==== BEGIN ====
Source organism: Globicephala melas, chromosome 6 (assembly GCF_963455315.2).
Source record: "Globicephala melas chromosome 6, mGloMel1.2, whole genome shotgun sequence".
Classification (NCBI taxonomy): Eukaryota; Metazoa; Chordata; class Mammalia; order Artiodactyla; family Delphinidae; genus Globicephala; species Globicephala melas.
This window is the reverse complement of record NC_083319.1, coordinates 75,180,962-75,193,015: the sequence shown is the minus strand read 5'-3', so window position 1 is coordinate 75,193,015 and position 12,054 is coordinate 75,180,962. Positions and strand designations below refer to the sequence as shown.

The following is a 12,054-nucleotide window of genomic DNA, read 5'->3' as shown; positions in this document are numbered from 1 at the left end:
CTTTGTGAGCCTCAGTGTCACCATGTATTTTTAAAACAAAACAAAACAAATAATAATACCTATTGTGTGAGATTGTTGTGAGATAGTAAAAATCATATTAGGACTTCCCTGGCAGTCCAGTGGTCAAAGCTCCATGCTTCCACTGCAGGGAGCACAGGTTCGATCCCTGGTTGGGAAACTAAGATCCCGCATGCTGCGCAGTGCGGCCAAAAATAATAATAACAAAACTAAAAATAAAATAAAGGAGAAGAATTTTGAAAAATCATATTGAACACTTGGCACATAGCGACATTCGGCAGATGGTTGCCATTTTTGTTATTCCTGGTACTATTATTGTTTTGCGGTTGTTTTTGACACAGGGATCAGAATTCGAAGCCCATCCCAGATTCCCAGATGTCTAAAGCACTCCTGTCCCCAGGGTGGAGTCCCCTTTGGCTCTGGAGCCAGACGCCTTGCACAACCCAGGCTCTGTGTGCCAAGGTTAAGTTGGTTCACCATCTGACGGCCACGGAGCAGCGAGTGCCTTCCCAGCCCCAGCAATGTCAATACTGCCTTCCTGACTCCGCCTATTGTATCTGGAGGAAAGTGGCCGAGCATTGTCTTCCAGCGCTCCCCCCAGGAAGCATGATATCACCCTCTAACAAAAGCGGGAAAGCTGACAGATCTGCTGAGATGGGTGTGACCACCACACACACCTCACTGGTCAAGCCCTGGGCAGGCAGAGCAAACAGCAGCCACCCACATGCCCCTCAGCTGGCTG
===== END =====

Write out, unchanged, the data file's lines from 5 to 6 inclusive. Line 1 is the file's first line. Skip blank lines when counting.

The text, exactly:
The following is a 12,054-nucleotide window of genomic DNA, read 5'->3' as shown; positions in this document are numbered from 1 at the left end:
CTTTGTGAGCCTCAGTGTCACCATGTATTTTTAAAACAAAACAAAACAAATAATAATACCTATTGTGTGAGATTGTTGTGAGATAGTAAAAATCATATTAGGACTTCCCTGGCAGTCCAGTGGTCAAAGCTCCATGCTTCCACTGCAGGGAGCACAGGTTCGATCCCTGGTTGGGAAACTAAGATCCCGCATGCTGCGCAGTGCGGCCAAAAATAATAATAACAAAACTAAAAATAAAATAAAGGAGAAGAATTTTGAAAAATCATATTGAACACTTGGCACATAGCGACATTCGGCAGATGGTTGCCATTTTTGTTATTCCTGGTACTATTATTGTTTTGCGGTTGTTTTTGACACAGGGATCAGAATTCGAAGCCCATCCCAGATTCCCAGATGTCTAAAGCACTCCTGTCCCCAGGGTGGAGTCCCCTTTGGCTCTGGAGCCAGACGCCTTGCACAACCCAGGCTCTGTGTGCCAAGGTTAAGTTGGTTCACCATCTGACGGCCACGGAGCAGCGAGTGCCTTCCCAGCCCCAGCAATGTCAATACTGCCTTCCTGACTCCGCCTATTGTATCTGGAGGAAAGTGGCCGAGCATTGTCTTCCAGCGCTCCCCCCAGGAAGCATGATATCACCCTCTAACAAAAGCGGGAAAGCTGACAGATCTGCTGAGATGGGTGTGACCACCACACACACCTCACTGGTCAAGCCCTGGGCAGGCAGAGCAAACAGCAGCCACCCACATGCCCCTCAGCTGGCTG